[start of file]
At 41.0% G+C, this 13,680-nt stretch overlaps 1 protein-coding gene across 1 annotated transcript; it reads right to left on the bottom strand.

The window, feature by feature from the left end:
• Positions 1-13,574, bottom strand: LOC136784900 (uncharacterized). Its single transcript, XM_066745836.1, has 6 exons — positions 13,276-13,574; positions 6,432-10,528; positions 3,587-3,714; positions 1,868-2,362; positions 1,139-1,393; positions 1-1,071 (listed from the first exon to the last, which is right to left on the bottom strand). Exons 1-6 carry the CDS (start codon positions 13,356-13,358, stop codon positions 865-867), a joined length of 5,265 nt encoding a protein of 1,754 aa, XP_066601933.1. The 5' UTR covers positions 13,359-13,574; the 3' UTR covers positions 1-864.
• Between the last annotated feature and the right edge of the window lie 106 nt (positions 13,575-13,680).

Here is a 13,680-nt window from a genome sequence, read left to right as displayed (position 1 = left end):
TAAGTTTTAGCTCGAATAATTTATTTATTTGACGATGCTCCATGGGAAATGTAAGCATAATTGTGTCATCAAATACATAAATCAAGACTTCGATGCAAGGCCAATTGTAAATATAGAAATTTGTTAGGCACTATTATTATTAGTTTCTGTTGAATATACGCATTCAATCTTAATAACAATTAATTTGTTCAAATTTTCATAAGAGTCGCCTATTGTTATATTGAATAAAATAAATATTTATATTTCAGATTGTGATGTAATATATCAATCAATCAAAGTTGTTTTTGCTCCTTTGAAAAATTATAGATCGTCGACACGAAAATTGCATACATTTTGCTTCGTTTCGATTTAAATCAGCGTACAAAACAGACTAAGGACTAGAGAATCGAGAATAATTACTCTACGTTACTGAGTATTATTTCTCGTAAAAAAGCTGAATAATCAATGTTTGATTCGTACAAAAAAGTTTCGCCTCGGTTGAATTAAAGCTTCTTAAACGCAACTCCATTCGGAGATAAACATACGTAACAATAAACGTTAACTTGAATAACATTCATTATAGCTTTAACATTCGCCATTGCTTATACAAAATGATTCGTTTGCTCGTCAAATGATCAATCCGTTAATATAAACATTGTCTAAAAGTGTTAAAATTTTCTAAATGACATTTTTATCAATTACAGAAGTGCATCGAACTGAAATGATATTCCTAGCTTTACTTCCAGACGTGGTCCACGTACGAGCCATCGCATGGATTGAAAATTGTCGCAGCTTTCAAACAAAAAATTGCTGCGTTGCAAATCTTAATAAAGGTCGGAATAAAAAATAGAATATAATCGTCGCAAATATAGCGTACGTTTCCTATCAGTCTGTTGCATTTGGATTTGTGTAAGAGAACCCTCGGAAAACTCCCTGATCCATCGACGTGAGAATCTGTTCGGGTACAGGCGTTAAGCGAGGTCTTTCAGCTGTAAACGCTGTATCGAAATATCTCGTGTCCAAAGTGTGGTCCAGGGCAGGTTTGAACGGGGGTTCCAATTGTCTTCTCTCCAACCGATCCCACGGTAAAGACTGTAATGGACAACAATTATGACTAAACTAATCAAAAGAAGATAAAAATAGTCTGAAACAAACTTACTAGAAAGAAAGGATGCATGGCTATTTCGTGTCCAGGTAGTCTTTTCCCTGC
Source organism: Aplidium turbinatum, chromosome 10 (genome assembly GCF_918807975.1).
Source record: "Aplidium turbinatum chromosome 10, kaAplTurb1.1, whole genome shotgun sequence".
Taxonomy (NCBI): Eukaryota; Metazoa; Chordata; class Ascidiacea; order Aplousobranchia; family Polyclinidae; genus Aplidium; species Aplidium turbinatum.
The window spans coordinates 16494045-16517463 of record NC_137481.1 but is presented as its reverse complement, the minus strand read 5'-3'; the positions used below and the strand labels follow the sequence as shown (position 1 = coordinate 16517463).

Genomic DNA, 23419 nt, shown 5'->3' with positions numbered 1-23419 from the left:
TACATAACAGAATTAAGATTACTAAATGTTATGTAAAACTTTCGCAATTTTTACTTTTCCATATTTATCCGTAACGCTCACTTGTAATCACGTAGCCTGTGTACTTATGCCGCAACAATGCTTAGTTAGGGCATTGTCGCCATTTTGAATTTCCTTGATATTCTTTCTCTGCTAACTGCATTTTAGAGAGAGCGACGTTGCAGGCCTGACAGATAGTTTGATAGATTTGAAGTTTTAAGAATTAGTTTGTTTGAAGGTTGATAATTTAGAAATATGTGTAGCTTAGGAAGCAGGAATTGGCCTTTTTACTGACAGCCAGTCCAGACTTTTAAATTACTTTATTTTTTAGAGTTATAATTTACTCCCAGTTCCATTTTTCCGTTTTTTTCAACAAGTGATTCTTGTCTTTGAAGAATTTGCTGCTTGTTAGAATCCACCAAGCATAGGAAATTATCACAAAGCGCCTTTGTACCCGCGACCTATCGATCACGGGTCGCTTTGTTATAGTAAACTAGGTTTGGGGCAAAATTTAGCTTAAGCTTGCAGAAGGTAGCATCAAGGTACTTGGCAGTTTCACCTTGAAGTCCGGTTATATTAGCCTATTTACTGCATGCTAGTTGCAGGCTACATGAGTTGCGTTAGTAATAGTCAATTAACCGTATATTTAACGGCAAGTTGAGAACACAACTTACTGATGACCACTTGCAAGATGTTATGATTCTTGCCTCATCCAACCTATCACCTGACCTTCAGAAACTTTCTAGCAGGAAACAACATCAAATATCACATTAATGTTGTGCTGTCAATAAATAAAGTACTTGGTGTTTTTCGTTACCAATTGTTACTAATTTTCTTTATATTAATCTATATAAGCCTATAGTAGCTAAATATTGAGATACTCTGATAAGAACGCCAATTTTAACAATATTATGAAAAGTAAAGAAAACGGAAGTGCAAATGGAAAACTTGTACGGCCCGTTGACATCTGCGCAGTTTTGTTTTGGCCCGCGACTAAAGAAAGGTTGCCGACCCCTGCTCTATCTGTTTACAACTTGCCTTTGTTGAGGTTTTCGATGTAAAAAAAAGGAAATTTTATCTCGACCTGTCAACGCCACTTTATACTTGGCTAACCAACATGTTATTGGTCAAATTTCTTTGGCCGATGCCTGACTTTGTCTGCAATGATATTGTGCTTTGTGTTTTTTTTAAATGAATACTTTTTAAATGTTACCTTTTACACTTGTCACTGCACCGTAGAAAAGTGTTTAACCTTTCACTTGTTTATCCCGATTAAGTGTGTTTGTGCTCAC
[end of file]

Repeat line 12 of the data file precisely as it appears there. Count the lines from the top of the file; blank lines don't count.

TACATAACAGAATTAAGATTACTAAATGTTATGTAAAACTTTCGCAATTTTTACTTTTCCATATTTATCCGTAACGCTCACTTGTAATCACGTAGCCTGTGTACTTATGCCGCAACAATGCTTAGTTAGGGCATTGTCGCCATTTTGAATTTCCTTGATATTCTTTCTCTGCTAACTGCATTTTAGAGAGAGCGACGTTGCAGGCCTGACAGATAGTTTGATAGATTTGAAGTTTTAAGAATTAGTTTGTTTGAAGGTTGATAATTTAGAAATATGTGTAGCTTAGGAAGCAGGAATTGGCCTTTTTACTGACAGCCAGTCCAGACTTTTAAATTACTTTATTTTTTAGAGTTATAATTTACTCCCAGTTCCATTTTTCCGTTTTTTTCAACAAGTGATTCTTGTCTTTGAAGAATTTGCTGCTTGTTAGAATCCACCAAGCATAGGAAATTATCACAAAGCGCCTTTGTACCCGCGACCTATCGATCACGGGTCGCTTTGTTATAGTAAACTAGGTTTGGGGCAAAATTTAGCTTAAGCTTGCAGAAGGTAGCATCAAGGTACTTGGCAGTTTCACCTTGAAGTCCGGTTATATTAGCCTATTTACTGCATGCTAGTTGCAGGCTACATGAGTTGCGTTAGTAATAGTCAATTAACCGTATATTTAACGGCAAGTTGAGAACACAACTTACTGATGACCACTTGCAAGATGTTATGATTCTTGCCTCATCCAACCTATCACCTGACCTTCAGAAACTTTCTAGCAGGAAACAACATCAAATATCACATTAATGTTGTGCTGTCAATAAATAAAGTACTTGGTGTTTTTCGTTACCAATTGTTACTAATTTTCTTTATATTAATCTATATAAGCCTATAGTAGCTAAATATTGAGATACTCTGATAAGAACGCCAATTTTAACAATATTATGAAAAGTAAAGAAAACGGAAGTGCAAATGGAAAACTTGTACGGCCCGTTGACATCTGCGCAGTTTTGTTTTGGCCCGCGACTAAAGAAAGGTTGCCGACCCCTGCTCTATCTGTTTACAACTTGCCTTTGTTGAGGTTTTCGATGTAAAAAAAAGGAAATTTTATCTCGACCTGTCAACGCCACTTTATACTTGGCTAACCAACATGTTATTGGTCAAATTTCTTTGGCCGATGCCTGACTTTGTCTGCAATGATATTGTGCTTTGTGTTTTTTTTAAATGAATACTTTTTAAATGTTACCTTTTACACTTGTCACTGCACCGTAGAAAAGTGTTTAACCTTTCACTTGTTTATCCCGATTAAGTGTGTTTGTGCTCAC